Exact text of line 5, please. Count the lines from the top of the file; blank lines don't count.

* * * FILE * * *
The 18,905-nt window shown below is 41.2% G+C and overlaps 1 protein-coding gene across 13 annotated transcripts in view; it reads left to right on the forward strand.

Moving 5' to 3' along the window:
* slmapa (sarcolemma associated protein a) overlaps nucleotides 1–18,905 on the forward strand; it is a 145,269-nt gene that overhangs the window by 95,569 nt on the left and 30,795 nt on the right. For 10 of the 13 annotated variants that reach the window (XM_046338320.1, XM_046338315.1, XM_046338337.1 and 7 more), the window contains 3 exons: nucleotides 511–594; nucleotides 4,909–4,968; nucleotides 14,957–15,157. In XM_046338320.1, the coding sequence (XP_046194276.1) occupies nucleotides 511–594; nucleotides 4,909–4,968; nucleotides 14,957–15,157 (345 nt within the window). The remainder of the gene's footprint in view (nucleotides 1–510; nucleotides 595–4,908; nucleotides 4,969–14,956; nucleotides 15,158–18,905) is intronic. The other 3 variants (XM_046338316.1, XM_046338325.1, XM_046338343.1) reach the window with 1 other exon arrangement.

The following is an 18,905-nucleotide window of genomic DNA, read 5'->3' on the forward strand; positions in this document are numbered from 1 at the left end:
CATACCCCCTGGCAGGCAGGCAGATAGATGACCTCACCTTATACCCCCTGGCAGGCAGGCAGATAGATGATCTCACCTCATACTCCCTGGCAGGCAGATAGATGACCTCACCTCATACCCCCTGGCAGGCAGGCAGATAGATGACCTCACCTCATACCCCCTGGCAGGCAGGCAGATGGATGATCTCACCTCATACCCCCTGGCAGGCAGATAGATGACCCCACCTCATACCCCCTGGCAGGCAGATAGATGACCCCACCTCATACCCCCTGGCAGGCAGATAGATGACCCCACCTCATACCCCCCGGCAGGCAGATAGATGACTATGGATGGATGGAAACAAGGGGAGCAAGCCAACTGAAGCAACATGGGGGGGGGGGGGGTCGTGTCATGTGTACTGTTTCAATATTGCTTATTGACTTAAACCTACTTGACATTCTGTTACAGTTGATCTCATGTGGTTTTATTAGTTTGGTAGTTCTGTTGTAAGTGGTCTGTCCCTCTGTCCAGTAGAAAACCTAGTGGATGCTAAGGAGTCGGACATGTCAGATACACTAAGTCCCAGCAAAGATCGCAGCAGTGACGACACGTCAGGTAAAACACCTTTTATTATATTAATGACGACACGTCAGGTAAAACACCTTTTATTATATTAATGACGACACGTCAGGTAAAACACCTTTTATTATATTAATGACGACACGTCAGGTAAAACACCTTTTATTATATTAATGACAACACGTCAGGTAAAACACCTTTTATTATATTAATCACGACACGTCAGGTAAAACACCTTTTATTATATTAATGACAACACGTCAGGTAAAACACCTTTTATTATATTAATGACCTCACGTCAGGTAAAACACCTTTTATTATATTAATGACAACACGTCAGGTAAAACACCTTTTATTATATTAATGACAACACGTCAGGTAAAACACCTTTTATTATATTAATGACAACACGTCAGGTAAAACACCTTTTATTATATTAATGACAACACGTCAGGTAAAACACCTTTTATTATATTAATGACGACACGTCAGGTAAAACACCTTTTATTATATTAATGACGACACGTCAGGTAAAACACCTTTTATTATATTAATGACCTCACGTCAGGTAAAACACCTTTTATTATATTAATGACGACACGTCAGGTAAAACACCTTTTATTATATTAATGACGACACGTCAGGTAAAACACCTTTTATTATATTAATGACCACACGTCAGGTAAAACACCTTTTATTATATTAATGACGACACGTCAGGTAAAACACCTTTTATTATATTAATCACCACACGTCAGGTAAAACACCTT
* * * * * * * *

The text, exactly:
CATACCCCCTGGCAGGCAGGCAGATAGATGACCTCACCTTATACCCCCTGGCAGGCAGGCAGATAGATGATCTCACCTCATACTCCCTGGCAGGCAGATAGATGACCTCACCTCATACCCCCTGGCAGGCAGGCAGATAGATGACCTCACCTCATACCCCCTGGCAGGCAGGCAGATGGATGATCTCACCTCATACCCCCTGGCAGGCAGATAGATGACCCCACCTCATACCCCCTGGCAGGCAGATAGATGACCCCACCTCATACCCCCTGGCAGGCAGATAGATGACCCCACCTCATACCCCCCGGCAGGCAGATAGATGACTATGGATGGATGGAAACAAGGGGAGCAAGCCAACTGAAGCAACATGGGGGGGGGGGGGGTCGTGTCATGTGTACTGTTTCAATATTGCTTATTGACTTAAACCTACTTGACATTCTGTTACAGTTGATCTCATGTGGTTTTATTAGTTTGGTAGTTCTGTTGTAAGTGGTCTGTCCCTCTGTCCAGTAGAAAACCTAGTGGATGCTAAGGAGTCGGACATGTCAGATACACTAAGTCCCAGCAAAGATCGCAGCAGTGACGACACGTCAGGTAAAACACCTTTTATTATATTAATGACGACACGTCAGGTAAAACACCTTTTATTATATTAATGACGACACGTCAGGTAAAACACCTTTTATTATATTAATGACGACACGTCAGGTAAAACACCTTTTATTATATTAATGACAACACGTCAGGTAAAACACCTTTTATTATATTAATCACGACACGTCAGGTAAAACACCTTTTATTATATTAATGACAACACGTCAGGTAAAACACCTTTTATTATATTAATGACCTCACGTCAGGTAAAACACCTTTTATTATATTAATGACAACACGTCAGGTAAAACACCTTTTATTATATTAATGACAACACGTCAGGTAAAACACCTTTTATTATATTAATGACAACACGTCAGGTAAAACACCTTTTATTATATTAATGACAACACGTCAGGTAAAACACCTTTTATTATATTAATGACGACACGTCAGGTAAAACACCTTTTATTATATTAATGACGACACGTCAGGTAAAACACCTTTTATTATATTAATGACCTCACGTCAGGTAAAACACCTTTTATTATATTAATGACGACACGTCAGGTAAAACACCTTTTATTATATTAATGACGACACGTCAGGTAAAACACCTTTTATTATATTAATGACCACACGTCAGGTAAAACACCTTTTATTATATTAATGACGACACGTCAGGTAAAACACCTTTTATTATATTAATCACCACACGTCAGGTAAAACACCTT